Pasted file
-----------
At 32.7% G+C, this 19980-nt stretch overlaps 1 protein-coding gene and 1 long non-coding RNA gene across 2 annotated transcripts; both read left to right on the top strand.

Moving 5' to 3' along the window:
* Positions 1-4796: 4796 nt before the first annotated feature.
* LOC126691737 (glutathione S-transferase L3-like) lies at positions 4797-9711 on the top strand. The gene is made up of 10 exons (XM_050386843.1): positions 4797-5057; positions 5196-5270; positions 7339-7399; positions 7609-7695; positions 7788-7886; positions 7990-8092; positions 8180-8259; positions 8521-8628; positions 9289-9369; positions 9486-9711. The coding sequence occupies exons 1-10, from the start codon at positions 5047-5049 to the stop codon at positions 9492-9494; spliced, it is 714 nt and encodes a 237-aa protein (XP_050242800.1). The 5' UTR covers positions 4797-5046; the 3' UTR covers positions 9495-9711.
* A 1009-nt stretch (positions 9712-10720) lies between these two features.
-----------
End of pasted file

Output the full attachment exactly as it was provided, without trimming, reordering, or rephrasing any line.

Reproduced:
At 32.7% G+C, this 19980-nt stretch overlaps 1 protein-coding gene and 1 long non-coding RNA gene across 2 annotated transcripts; both read left to right on the top strand.

Moving 5' to 3' along the window:
* Positions 1-4796: 4796 nt before the first annotated feature.
* LOC126691737 (glutathione S-transferase L3-like) lies at positions 4797-9711 on the top strand. The gene is made up of 10 exons (XM_050386843.1): positions 4797-5057; positions 5196-5270; positions 7339-7399; positions 7609-7695; positions 7788-7886; positions 7990-8092; positions 8180-8259; positions 8521-8628; positions 9289-9369; positions 9486-9711. The coding sequence occupies exons 1-10, from the start codon at positions 5047-5049 to the stop codon at positions 9492-9494; spliced, it is 714 nt and encodes a 237-aa protein (XP_050242800.1). The 5' UTR covers positions 4797-5046; the 3' UTR covers positions 9495-9711.
* A 1009-nt stretch (positions 9712-10720) lies between these two features.